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Author Notes:

Lisa M. Cranmer, Department of Pediatrics, Emory University School of Medicine, 2015 Uppergate Drive NE, Suite 534, Atlanta, GA, USA 30322, lisa.cranmer@emory.edu, (Tel) +1 404-727-2905, (Fax) +1-404-727-9223.

LMC, RKC, and GJS designed the study. RKC and LMC analyzed clinical data. RKC and LMC wrote the manuscript. All authors read the manuscript draft, provided feedback and approved the final submitted manuscript.

We thank children and caregivers who participated in the study. We also thank the Pediatric Urgent Start of HAART (PUSH) trial staff for their administrative, clinical and data support.

The authors report no conflicts of interest. Contents of this manuscript are solely the responsibility of the authors and do not necessarily represent the official views of the NIH. The funding sources were not involved in the analyses or interpretation of data. None of the authors were paid to write this article by a pharmaceutical company or other agency.


Research Funding:

This work was supported by the National Institute of Child Health and Human Development (NICHD), National Institute of Allergy and Infectious Diseases (NIAID), Fogarty International Center, and National Center For Advancing Translational Sciences at the National Institutes of Health (NIH) (R01 HD023412 and K24 HD054314–06 to GJS, D43TW009783 to IN, T32 AI007140 to PBP, K12 HD000850 to LMC, K23 AI 120793–01 to SML, and UL1TR000423 for REDCap), University of Washington Center for AIDS Research (P30 AI027757), UW Global Center for Integrated Heath of Women, Adolescents and Children (Global WACh), the Pediatric Scientist Development Program (PSDP) through grants from the American Pediatric Society and American Academy of Pediatrics (LMC), and the Infectious Diseases Society of America Medical Scholars Program (RKC). Portions of these data were presented at the 48th Union World Conference on Lung Health in Guadalajara, Mexico on October 12, 2017.


  • Science & Technology
  • Life Sciences & Biomedicine
  • Immunology
  • Infectious Diseases
  • tuberculosis
  • HIV
  • children
  • monocytes
  • lymphocytes
  • biomarkers
  • RISK

Monocyte-to-Lymphocyte Ratio Is Associated With Tuberculosis Disease and Declines With Anti-TB Treatment in HIV-Infected Children

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Journal Title:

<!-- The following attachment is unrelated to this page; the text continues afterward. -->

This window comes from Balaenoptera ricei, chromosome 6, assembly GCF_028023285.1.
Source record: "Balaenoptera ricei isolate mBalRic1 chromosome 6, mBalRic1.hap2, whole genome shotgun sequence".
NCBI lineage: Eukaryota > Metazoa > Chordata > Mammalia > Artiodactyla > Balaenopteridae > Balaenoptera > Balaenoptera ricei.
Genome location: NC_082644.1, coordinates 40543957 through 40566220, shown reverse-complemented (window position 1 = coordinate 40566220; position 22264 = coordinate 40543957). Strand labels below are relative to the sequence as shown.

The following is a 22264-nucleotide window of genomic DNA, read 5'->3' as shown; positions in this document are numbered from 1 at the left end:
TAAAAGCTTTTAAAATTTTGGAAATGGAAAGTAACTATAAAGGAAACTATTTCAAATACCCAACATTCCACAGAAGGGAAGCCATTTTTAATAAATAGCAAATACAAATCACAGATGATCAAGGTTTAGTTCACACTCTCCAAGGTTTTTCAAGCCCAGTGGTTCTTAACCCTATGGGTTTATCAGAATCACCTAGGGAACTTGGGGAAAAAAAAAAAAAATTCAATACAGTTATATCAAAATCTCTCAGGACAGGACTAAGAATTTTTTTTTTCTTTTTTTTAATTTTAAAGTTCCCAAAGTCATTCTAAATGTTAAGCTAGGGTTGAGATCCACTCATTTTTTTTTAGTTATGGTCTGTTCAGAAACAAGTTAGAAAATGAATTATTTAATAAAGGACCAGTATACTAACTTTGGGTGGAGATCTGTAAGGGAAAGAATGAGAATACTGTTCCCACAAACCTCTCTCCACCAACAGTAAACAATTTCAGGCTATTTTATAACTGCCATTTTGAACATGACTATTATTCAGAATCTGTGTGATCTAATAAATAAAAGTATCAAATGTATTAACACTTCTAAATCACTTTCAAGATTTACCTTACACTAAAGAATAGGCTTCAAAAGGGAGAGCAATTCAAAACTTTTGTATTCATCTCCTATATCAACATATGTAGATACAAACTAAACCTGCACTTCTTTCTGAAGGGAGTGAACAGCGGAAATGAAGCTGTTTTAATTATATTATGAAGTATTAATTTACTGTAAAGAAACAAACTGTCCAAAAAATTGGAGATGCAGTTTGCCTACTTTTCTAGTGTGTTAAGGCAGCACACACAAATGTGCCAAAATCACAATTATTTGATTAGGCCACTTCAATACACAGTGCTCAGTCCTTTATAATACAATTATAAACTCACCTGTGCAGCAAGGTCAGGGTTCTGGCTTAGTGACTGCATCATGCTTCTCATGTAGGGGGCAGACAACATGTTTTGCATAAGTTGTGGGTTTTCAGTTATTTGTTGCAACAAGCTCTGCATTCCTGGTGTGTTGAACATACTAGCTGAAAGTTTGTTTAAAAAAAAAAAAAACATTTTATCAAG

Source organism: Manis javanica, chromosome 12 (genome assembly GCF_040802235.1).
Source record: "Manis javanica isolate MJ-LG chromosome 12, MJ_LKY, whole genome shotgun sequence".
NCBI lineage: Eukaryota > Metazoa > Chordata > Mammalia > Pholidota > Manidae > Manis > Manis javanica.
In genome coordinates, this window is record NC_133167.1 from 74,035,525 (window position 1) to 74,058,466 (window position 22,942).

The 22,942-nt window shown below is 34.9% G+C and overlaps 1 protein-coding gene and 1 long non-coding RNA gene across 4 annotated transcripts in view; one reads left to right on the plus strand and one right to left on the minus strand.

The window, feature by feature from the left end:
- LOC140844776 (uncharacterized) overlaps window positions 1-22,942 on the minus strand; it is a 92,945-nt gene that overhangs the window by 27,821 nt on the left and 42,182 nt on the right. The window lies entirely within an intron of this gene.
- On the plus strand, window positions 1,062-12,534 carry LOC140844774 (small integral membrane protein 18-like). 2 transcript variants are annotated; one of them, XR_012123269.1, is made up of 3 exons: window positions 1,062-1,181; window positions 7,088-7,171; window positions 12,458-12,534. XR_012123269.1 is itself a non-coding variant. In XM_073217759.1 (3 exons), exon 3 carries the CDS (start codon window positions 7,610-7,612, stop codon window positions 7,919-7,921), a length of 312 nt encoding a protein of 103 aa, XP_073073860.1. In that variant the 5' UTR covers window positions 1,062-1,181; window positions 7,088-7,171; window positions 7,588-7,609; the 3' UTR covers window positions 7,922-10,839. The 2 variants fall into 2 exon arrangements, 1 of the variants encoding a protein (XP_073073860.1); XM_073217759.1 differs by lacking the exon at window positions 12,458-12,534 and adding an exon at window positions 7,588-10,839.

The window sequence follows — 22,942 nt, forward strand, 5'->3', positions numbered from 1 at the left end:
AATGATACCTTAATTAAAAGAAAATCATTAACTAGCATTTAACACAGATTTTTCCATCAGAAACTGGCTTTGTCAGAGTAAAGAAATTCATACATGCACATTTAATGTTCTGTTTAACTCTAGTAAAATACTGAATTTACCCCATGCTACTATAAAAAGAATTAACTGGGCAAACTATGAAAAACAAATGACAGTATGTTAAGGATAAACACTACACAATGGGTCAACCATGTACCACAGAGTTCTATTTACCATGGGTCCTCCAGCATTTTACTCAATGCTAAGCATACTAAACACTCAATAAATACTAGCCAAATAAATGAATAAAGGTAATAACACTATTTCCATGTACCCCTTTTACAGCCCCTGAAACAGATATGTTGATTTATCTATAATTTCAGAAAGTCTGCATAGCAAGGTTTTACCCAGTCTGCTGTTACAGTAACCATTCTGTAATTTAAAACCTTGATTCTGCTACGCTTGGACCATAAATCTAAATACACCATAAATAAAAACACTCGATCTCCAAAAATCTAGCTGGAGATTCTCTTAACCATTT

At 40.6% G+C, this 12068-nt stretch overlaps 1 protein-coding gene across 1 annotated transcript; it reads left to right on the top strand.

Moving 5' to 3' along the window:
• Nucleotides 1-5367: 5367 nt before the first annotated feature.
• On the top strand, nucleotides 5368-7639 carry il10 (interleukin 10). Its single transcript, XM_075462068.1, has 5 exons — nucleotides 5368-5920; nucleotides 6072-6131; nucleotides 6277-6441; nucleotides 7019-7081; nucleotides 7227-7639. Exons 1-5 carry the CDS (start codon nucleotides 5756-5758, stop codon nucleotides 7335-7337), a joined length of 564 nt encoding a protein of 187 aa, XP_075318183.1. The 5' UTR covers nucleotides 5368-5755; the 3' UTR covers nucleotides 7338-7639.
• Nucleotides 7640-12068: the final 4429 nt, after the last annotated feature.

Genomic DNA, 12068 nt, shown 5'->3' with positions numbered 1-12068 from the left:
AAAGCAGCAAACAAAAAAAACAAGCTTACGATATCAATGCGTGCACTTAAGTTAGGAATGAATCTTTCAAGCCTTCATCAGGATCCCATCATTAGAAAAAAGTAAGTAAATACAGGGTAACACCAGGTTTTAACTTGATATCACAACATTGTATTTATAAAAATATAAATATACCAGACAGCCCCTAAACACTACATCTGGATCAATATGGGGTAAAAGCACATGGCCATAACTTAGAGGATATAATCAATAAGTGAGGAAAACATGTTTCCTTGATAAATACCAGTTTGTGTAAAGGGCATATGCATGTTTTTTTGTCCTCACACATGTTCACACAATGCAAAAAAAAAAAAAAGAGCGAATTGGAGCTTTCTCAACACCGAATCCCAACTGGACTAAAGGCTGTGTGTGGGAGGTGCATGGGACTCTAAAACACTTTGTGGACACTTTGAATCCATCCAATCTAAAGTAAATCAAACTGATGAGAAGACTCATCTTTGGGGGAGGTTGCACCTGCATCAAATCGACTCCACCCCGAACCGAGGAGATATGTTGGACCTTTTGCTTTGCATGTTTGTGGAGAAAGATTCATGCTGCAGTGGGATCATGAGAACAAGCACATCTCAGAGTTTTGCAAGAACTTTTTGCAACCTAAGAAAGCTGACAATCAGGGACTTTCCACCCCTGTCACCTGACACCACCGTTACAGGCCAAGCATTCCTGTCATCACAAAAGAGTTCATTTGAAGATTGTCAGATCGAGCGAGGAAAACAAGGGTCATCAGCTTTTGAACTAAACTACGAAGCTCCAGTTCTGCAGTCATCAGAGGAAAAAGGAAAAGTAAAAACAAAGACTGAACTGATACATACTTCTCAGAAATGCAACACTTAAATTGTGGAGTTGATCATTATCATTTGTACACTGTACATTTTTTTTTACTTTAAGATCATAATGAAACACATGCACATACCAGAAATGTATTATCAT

Volume 80, Number 2


, Pages 174-181

Type of Work:

Article | Post-print: After Peer Review


Background:The blood monocyte-to-lymphocyte ratio (MLR) is associated with active tuberculosis (TB) in adults but has not been evaluated as a TB diagnostic biomarker in HIV-infected children in whom respiratory sampling is difficult.Setting:In a cohort of HIV-infected hospitalized Kenyan children initiating antiretroviral therapy, absolute monocyte and lymphocyte counts were determined at enrollment and 4, 12, and 24 weeks thereafter.Methods:Children were classified as confirmed, unconfirmed, or unlikely pulmonary TB. Receiver operating characteristic curves of MLR cutoff values were generated to distinguish children with confirmed TB from those with unconfirmed and unlikely TB. General estimating equations were used to estimate change in the MLR over time by TB status.Results:Of 160 children with median age 23 months, 13 (8.1%) had confirmed TB and 67 (41.9%) had unconfirmed TB. The median MLR among children with confirmed TB {0.407 [interquartile range (IQR) 0.378-0.675]} was higher than the MLR in children with unconfirmed [0.207 (IQR 0.148-0.348), P < 0.01] or unlikely [0.212 (IQR 0.138-0.391), P = 0.01] TB. The MLR above 0.378 identified children with confirmed TB with 77% sensitivity, 78% specificity, 24% positive predictive value, and 97% negative predictive value. After TB treatment, the median MLR declined in children with confirmed TB and levels were similar to children with unlikely TB after 12 weeks.Conclusions:The blood MLR distinguished HIV-infected children with confirmed TB from those with unlikely TB and declined with TB treatment. The MLR may be a useful diagnostic tool for TB in settings where respiratory-based microbiologic confirmation is inaccessible.

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© 2018 Wolters Kluwer Health, Inc. All rights reserved.

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